Overqualified bit players show up, goof around a bit, and disappear. All have been delightful presences elsewhere. This film gives them next to nothing to work with. They're kneecapped by the sloppy, improv-y mucking about that's become the default mainstream Hollywood comedy mode since the '90s. There are two credited screenwriters, Evan Turner and Ben Zazove. One would assume or perhaps hope that they contributed the occasional line that has personality and seems tied to the psychology of one of the characters (as when Margie insists, "I always knew they were criminals ... They drink during the day"). 

But it's hard to tell, and in the end, who cares? Half-assed doesn't describe this movie. It's quarter-assed at best. It plays like a workshop filmed in full dress on lit and decorated sets. Characters blurt sentences that are not only nonsensical but are barely connected to the story, while the other characters in the scene labor to "top" them or else "react" by wincing or huffing or making a "Wow, that's weird; why would anyone say something like that?" face. Devine's mugging is nonstop and barely modulated. The movie is shot in the wide CinemaScope ratio for no discernible reason other than to reassure viewers that they're watching "cinema" rather than 40 YouTube sketches strung end-to-end.  

There's a solid tradition of droll but hard-edged slapstick comedies of the type that this film wants to evoke. It stretches from "The In-Laws" through "Midnight Run" and "The Freshman" through "Central Intelligence" and "Game Night." But the worst five seconds of any of these is better than the best moment in "The Out-Laws." Imagine the most irritating DreamWorks animated comedy that could exist with humans instead of animals or creatures and done in live-action. You won't have to imagine very hard because there's a scene in "The Out-Laws" where a robber wears a Shrek mask. Of course, he tries to do the character's Scottish accent. And, of course, he asks one of his colleagues if he did the accent well or sounded Irish. Watch "The In-Laws" instead.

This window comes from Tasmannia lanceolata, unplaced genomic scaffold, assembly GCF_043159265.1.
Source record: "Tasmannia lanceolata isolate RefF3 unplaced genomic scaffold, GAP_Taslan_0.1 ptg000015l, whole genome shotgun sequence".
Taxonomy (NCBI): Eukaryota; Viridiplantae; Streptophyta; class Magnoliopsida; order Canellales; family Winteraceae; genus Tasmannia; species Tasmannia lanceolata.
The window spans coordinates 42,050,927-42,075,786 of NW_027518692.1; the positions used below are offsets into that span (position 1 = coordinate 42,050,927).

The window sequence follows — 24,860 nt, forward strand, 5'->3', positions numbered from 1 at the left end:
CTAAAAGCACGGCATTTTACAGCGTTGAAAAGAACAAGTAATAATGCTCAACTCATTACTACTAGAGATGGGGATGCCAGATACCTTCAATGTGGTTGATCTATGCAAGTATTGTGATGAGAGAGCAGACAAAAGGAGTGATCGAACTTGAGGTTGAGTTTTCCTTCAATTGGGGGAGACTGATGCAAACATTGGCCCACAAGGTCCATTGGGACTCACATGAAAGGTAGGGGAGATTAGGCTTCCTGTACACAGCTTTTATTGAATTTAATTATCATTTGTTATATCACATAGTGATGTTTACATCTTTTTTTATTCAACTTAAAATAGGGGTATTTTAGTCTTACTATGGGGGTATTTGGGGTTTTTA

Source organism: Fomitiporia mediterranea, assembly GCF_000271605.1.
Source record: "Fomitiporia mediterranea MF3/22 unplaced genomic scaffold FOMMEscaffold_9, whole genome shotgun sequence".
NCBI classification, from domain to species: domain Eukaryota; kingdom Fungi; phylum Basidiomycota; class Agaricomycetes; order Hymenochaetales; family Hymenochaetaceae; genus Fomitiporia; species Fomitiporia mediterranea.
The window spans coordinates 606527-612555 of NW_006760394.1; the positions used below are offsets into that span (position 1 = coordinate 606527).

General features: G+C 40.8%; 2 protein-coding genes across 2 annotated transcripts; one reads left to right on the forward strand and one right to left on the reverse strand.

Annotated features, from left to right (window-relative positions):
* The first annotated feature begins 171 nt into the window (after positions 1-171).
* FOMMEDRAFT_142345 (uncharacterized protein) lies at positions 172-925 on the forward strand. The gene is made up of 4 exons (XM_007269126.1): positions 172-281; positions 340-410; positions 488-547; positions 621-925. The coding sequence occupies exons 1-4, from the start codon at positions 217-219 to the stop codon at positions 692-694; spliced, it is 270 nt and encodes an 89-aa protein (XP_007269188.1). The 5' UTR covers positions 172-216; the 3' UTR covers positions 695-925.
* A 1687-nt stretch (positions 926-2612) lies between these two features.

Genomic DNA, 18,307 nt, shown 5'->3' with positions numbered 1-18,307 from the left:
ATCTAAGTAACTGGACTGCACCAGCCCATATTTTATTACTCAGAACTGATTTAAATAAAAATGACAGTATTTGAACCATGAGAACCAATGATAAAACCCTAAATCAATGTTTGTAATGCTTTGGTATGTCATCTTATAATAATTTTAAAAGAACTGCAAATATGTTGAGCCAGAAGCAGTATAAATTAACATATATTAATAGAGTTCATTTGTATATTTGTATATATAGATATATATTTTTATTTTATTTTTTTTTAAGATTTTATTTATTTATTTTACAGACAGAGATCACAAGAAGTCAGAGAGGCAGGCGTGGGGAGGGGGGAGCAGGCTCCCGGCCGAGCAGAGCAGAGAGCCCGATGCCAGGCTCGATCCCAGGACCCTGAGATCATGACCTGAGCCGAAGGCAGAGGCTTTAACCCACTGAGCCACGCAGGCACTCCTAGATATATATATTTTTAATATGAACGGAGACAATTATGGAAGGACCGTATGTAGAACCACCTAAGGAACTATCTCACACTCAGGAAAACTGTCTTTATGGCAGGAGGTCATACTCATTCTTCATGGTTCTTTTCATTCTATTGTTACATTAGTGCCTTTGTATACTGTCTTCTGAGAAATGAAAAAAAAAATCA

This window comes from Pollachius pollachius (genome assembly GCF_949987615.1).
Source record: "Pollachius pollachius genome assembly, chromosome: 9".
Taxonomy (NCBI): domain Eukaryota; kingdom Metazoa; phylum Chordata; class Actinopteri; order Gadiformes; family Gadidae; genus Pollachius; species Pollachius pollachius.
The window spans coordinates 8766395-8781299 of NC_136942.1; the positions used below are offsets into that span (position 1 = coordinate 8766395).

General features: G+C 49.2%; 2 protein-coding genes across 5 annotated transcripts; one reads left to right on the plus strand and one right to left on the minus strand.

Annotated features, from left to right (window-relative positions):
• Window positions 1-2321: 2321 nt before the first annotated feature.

Now playing on Netflix. 

Matt Zoller Seitz

Matt Zoller Seitz is the Editor at Large of RogerEbert.com, TV critic for New York Magazine and Vulture.com, and a finalist for the Pulitzer Prize in criticism.

Now playing

Back to Black
You Can't Run Forever
Arcadian
The Blue Angels
Furiosa: A Mad Max Saga

Film Credits

The Out-Laws movie poster

The Out-Laws (2023)

Rated R for language throughout, violence, sexual material and brief drug use.

95 minutes

Cast

Pierce Brosnan as Billy McDermott

Adam DeVine as Owen Browning

Nina Dobrev as Parker McDermott

Ellen Barkin as Lilly McDermott

Lauren Lapkus as Phoebe King

Poorna Jagannathan as Rehan

Julie Hagerty as Margie Browning

Lil Rel Howery as Tyree

Blake Anderson as Cousin RJ

Michael Rooker as Agent Oldham

Richard Kind as Neil Browning

Reyn Doi as Babayan

Director

Writer

Cinematographer

Editor

Composer

Latest blog posts

Comments

comments powered by Disqus